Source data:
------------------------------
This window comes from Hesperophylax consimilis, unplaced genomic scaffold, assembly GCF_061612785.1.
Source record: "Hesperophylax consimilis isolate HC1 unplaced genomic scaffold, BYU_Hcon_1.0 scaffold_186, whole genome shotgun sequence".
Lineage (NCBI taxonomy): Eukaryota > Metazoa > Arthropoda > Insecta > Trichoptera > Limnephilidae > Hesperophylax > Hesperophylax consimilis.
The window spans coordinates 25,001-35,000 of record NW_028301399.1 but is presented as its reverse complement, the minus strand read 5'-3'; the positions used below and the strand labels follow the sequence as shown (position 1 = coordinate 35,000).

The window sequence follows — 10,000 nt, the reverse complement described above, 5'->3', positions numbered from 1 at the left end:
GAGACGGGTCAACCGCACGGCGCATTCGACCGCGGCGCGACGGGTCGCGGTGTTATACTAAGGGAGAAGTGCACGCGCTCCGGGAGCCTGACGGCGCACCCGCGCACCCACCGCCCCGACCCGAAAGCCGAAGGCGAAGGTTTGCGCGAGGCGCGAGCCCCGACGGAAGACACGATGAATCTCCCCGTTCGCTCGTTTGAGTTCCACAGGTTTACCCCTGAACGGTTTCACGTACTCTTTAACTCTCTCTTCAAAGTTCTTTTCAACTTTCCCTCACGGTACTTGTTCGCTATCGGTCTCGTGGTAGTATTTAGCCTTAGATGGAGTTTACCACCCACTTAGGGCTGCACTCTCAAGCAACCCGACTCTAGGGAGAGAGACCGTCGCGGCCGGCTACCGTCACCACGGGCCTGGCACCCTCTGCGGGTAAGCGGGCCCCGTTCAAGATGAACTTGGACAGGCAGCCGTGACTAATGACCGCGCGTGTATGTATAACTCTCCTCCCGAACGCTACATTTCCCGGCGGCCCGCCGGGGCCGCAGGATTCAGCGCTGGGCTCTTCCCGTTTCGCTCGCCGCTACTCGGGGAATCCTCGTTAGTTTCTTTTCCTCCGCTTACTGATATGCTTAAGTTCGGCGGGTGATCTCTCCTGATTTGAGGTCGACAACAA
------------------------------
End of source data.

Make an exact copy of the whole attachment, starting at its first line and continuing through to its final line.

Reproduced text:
This window comes from Hesperophylax consimilis, unplaced genomic scaffold, assembly GCF_061612785.1.
Source record: "Hesperophylax consimilis isolate HC1 unplaced genomic scaffold, BYU_Hcon_1.0 scaffold_186, whole genome shotgun sequence".
Lineage (NCBI taxonomy): Eukaryota > Metazoa > Arthropoda > Insecta > Trichoptera > Limnephilidae > Hesperophylax > Hesperophylax consimilis.
The window spans coordinates 25,001-35,000 of record NW_028301399.1 but is presented as its reverse complement, the minus strand read 5'-3'; the positions used below and the strand labels follow the sequence as shown (position 1 = coordinate 35,000).

The window sequence follows — 10,000 nt, the reverse complement described above, 5'->3', positions numbered from 1 at the left end:
GAGACGGGTCAACCGCACGGCGCATTCGACCGCGGCGCGACGGGTCGCGGTGTTATACTAAGGGAGAAGTGCACGCGCTCCGGGAGCCTGACGGCGCACCCGCGCACCCACCGCCCCGACCCGAAAGCCGAAGGCGAAGGTTTGCGCGAGGCGCGAGCCCCGACGGAAGACACGATGAATCTCCCCGTTCGCTCGTTTGAGTTCCACAGGTTTACCCCTGAACGGTTTCACGTACTCTTTAACTCTCTCTTCAAAGTTCTTTTCAACTTTCCCTCACGGTACTTGTTCGCTATCGGTCTCGTGGTAGTATTTAGCCTTAGATGGAGTTTACCACCCACTTAGGGCTGCACTCTCAAGCAACCCGACTCTAGGGAGAGAGACCGTCGCGGCCGGCTACCGTCACCACGGGCCTGGCACCCTCTGCGGGTAAGCGGGCCCCGTTCAAGATGAACTTGGACAGGCAGCCGTGACTAATGACCGCGCGTGTATGTATAACTCTCCTCCCGAACGCTACATTTCCCGGCGGCCCGCCGGGGCCGCAGGATTCAGCGCTGGGCTCTTCCCGTTTCGCTCGCCGCTACTCGGGGAATCCTCGTTAGTTTCTTTTCCTCCGCTTACTGATATGCTTAAGTTCGGCGGGTGATCTCTCCTGATTTGAGGTCGACAACAA